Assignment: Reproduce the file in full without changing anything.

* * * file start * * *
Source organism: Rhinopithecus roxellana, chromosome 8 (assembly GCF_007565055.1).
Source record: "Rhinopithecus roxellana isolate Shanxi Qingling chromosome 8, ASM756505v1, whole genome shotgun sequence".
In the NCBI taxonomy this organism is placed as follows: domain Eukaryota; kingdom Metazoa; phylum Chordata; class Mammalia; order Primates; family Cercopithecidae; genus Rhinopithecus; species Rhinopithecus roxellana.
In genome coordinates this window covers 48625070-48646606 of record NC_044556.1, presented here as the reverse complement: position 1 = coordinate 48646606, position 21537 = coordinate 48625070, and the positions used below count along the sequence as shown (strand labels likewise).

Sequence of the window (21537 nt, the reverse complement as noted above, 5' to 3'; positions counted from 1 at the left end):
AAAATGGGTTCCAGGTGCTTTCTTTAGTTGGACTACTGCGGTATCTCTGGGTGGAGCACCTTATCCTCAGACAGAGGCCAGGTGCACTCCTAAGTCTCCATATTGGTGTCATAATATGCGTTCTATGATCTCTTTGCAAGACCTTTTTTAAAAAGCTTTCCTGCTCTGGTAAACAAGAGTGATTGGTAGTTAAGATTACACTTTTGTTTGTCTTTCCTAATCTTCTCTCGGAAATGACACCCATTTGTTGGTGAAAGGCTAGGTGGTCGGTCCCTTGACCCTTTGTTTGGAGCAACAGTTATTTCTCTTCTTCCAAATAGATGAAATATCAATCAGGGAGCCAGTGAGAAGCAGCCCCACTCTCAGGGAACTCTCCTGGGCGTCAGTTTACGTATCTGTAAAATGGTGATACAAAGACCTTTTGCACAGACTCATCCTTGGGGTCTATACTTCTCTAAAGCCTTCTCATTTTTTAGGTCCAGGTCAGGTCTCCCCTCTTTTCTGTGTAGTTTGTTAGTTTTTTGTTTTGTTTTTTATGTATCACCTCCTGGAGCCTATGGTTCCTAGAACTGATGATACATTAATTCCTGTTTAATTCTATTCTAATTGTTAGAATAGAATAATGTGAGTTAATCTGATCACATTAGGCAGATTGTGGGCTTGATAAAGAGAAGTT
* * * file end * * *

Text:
Source organism: Rhinopithecus roxellana, chromosome 8 (assembly GCF_007565055.1).
Source record: "Rhinopithecus roxellana isolate Shanxi Qingling chromosome 8, ASM756505v1, whole genome shotgun sequence".
In the NCBI taxonomy this organism is placed as follows: domain Eukaryota; kingdom Metazoa; phylum Chordata; class Mammalia; order Primates; family Cercopithecidae; genus Rhinopithecus; species Rhinopithecus roxellana.
In genome coordinates this window covers 48625070-48646606 of record NC_044556.1, presented here as the reverse complement: position 1 = coordinate 48646606, position 21537 = coordinate 48625070, and the positions used below count along the sequence as shown (strand labels likewise).

Sequence of the window (21537 nt, the reverse complement as noted above, 5' to 3'; positions counted from 1 at the left end):
AAAATGGGTTCCAGGTGCTTTCTTTAGTTGGACTACTGCGGTATCTCTGGGTGGAGCACCTTATCCTCAGACAGAGGCCAGGTGCACTCCTAAGTCTCCATATTGGTGTCATAATATGCGTTCTATGATCTCTTTGCAAGACCTTTTTTAAAAAGCTTTCCTGCTCTGGTAAACAAGAGTGATTGGTAGTTAAGATTACACTTTTGTTTGTCTTTCCTAATCTTCTCTCGGAAATGACACCCATTTGTTGGTGAAAGGCTAGGTGGTCGGTCCCTTGACCCTTTGTTTGGAGCAACAGTTATTTCTCTTCTTCCAAATAGATGAAATATCAATCAGGGAGCCAGTGAGAAGCAGCCCCACTCTCAGGGAACTCTCCTGGGCGTCAGTTTACGTATCTGTAAAATGGTGATACAAAGACCTTTTGCACAGACTCATCCTTGGGGTCTATACTTCTCTAAAGCCTTCTCATTTTTTAGGTCCAGGTCAGGTCTCCCCTCTTTTCTGTGTAGTTTGTTAGTTTTTTGTTTTGTTTTTTATGTATCACCTCCTGGAGCCTATGGTTCCTAGAACTGATGATACATTAATTCCTGTTTAATTCTATTCTAATTGTTAGAATAGAATAATGTGAGTTAATCTGATCACATTAGGCAGATTGTGGGCTTGATAAAGAGAAGTT